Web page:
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Grief and Joy, Together in Each of Us
“Grief is one of the things our culture tries to fix. It doesn’t need to be fixed and it can’t be fixed. It just is and we learn to live in it and amongst it … We live in all kinds of griefs like we live in all kinds of joys.” ~ Victoria Chang from “The Climate of Grief” interview
Greetings lovely one,
Why do we run away from grief? Why do we heavily celebrate the “made it” and the “got through it” but try our hardest to skip past the waiting periods, the “still holding on,” the barely clinging to that little bit of hope inside of our bones? Aren’t the hard times, the tough times, the feel-like-giving-up times when we need support the most? Aren’t the times of lament when we need friendship and community to hold space for our numbness or accumulation of varying degrees of feelings of powerlessness? When we’re wondering if God is still with us in the midst of suffering just as much as God is claimed in the overflow and abundance?
I kept thinking about those questions during this past season of Advent. How much have I contributed to a culture where “silencing of our grief is the problem”?
Within myself? My expectations of others?
Recently-passed author bell hooks once said that “To be loving is to be open to grief, to be touched by sorrow, even sorrow that is unending.” That feels really heavy, and yet, what is love if not also patient and kind in times of sorrow? I’ve held those thoughts and questions in conjunction with the waiting, anticipation, and preparation for what is to come in the New Year.
For me, the month of December, and in particular the 24th through the 31st, has typically been a joyous time of the year. I know that is not the case for many others. But overall, this year has held many seasons of emotions. I can’t in good conscience gush on and on about holiday yummies and fun times without being mindful of the pervasive pain and anger, disappointment and frustration, and sadness and depression within myself and in the world this year. I won’t deny the emotional paradox of holding all of these feelings in and witnessing them fall in drip drops, in splashes, and in floods.
I continue to relearn how to deepen into my full personhood as I acknowledge and love the person who teeters back and forth between feeling fragmented and whole. I continue to unlock doors and discover new places of rootedness when I thought I’d be lost in a sea of foggy abyss. I am reminded of the fullness of my being when I gather to cry, laugh, and pray together with the fullness of others in their being. In-person or virtually. I’m grateful for the options. I'm even more grateful for those who show up ‘to do justice, and to love mercy, and to walk humbly with your God’ even though it’s draining to have our hearts broken, and broken open time and time again.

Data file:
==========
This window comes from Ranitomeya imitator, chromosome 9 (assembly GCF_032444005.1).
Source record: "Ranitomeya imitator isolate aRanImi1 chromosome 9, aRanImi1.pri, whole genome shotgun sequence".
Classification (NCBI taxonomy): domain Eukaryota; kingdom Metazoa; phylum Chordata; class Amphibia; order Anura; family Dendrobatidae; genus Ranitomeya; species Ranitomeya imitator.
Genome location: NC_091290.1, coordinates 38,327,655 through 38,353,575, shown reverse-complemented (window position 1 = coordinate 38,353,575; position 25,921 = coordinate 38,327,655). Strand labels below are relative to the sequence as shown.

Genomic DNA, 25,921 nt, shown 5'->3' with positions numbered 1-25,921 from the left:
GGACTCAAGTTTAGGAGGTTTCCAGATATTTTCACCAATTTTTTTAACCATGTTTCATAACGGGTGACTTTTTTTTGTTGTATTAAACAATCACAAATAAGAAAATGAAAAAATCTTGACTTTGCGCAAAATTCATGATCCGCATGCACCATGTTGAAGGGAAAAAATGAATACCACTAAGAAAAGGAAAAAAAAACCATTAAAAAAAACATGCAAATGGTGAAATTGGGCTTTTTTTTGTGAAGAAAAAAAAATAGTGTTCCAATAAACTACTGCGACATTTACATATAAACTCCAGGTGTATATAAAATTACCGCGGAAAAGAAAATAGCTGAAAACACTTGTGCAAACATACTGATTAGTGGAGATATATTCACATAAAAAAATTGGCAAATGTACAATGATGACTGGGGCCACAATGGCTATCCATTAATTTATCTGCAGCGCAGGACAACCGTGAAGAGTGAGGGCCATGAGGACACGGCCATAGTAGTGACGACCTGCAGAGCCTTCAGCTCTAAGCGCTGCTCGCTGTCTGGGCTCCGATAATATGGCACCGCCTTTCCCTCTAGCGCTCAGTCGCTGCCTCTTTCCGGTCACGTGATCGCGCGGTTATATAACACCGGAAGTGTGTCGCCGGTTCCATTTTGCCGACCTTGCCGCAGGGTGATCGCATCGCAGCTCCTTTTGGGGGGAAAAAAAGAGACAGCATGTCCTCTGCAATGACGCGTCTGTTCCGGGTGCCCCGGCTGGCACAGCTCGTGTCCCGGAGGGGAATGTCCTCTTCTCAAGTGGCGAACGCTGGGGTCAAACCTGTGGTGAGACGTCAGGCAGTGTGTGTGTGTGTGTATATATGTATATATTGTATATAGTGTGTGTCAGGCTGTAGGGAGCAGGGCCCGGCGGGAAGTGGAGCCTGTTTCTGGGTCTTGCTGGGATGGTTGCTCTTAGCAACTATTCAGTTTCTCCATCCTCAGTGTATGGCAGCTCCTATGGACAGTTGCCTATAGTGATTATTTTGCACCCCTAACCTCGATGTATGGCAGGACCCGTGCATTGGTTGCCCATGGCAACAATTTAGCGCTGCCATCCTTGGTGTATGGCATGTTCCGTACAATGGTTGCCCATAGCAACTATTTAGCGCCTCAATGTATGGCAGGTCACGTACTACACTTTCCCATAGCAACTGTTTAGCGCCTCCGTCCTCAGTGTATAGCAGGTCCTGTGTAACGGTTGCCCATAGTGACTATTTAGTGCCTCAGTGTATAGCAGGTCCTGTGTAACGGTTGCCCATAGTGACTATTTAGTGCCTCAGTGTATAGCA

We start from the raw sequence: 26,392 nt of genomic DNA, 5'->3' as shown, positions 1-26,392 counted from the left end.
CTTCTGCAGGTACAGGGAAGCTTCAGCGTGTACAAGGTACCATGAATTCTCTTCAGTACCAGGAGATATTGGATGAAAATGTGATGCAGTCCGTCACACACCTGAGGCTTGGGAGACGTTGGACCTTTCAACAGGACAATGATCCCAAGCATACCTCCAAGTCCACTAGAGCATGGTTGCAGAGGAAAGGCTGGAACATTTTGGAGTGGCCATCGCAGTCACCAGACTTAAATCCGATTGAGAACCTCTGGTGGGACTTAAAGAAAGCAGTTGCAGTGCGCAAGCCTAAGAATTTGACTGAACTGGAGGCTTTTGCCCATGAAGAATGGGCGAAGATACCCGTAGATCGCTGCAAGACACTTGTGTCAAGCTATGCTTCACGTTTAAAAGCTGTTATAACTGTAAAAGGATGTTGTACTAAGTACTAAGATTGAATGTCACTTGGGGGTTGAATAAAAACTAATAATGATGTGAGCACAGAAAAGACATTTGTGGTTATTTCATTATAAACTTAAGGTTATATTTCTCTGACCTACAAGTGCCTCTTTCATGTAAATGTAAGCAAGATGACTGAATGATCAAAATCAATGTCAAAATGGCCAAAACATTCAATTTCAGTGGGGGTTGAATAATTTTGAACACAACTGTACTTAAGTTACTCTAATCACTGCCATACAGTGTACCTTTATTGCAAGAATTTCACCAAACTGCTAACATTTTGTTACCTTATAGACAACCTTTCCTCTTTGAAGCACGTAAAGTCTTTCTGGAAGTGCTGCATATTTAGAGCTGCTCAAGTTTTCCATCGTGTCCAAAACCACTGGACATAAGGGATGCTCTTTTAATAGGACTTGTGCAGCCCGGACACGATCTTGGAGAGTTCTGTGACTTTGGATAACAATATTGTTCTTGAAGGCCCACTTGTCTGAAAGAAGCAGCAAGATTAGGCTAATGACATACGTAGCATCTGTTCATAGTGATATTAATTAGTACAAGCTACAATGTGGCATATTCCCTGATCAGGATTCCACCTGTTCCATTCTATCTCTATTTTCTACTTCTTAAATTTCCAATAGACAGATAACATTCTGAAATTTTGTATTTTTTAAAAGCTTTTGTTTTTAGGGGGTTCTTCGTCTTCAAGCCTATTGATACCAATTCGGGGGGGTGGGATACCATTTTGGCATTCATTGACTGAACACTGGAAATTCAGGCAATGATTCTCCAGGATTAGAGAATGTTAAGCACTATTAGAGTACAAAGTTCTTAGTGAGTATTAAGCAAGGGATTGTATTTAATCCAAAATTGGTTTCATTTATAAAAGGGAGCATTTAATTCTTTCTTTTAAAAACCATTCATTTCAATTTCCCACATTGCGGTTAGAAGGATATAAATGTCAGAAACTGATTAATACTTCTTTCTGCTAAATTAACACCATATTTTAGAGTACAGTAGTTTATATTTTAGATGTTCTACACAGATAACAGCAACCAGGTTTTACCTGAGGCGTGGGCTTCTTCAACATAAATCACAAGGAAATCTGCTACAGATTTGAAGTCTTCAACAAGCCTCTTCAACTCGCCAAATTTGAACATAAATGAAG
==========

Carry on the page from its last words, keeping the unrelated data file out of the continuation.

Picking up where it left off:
And I think we are so beautiful. Our complicatedness, our quirks, our tears, our smiles, our intentions to head in one direction and then our sudden, seemingly spontaneous, pivots that create big cultural change. Our pondering, our curiosity, our capacity for growth, for transformation, for love. All beautiful to me. We’re beautiful in our silent waiting, our “Silent Night” off-tune singing to The Temptations, our silent prayerful retreats that we sometimes need.
We’re beautiful when we first start the journey, when we challenge ourselves to see how far we can go, and when we stumble. Beautiful in our scars, our stitches, our decision to step aside to avoid causing harm. Beautiful when we realize that our effort, our one step, our wheel roll, our finally-feel-well-enough to just get out of the bed and take a shower, our “have a good day”, “be safe,” “I’ll be here for you” would have been enough. And yes, still beautiful when we say our hellos and goodbyes, and those see you again soons at the various finish lines we cross in life.
There is much beauty in our precious moments of delight, and those tender moments of grief. Let us remember to hold space for all of our complexities.
Peace, Love, and Wellness,
And now, a gift as promised: a poem from my class portfolio
"Gathering" by: Lynette Davis
nobody and I mean no one can burn
like our mothers do
sun up to sun down
great aunties gather
and pass down
in hushed whispers
what we now call
skillet corn bread
rice and fish
oh! what a treat
you take home
what you can’t eat
black eyed peas
chitterlings and pig feet
scrunched little faces
at what looks like cranberries
but really is beets
ah! and the candied sweets
other families prize the turkey meat
but as for me
it’s the mac n cheese
that savory baked dish
sealed with mommy’s kiss
we fill our plates
and say the grace
how God is good
and God is great
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Community Member Kudos Congrats to Friend and Fellow Love Agent, Emily Guy Birken who recently co-authored Stacked: Your Super Serious Guide to Modern Money Management, a humorous guide to money. Money stuff usually goes over my head, but Emily does a great job at making the personal finance world accessible to me. The book is officially available for purchase on December 28, 2021. Grab a copy today!
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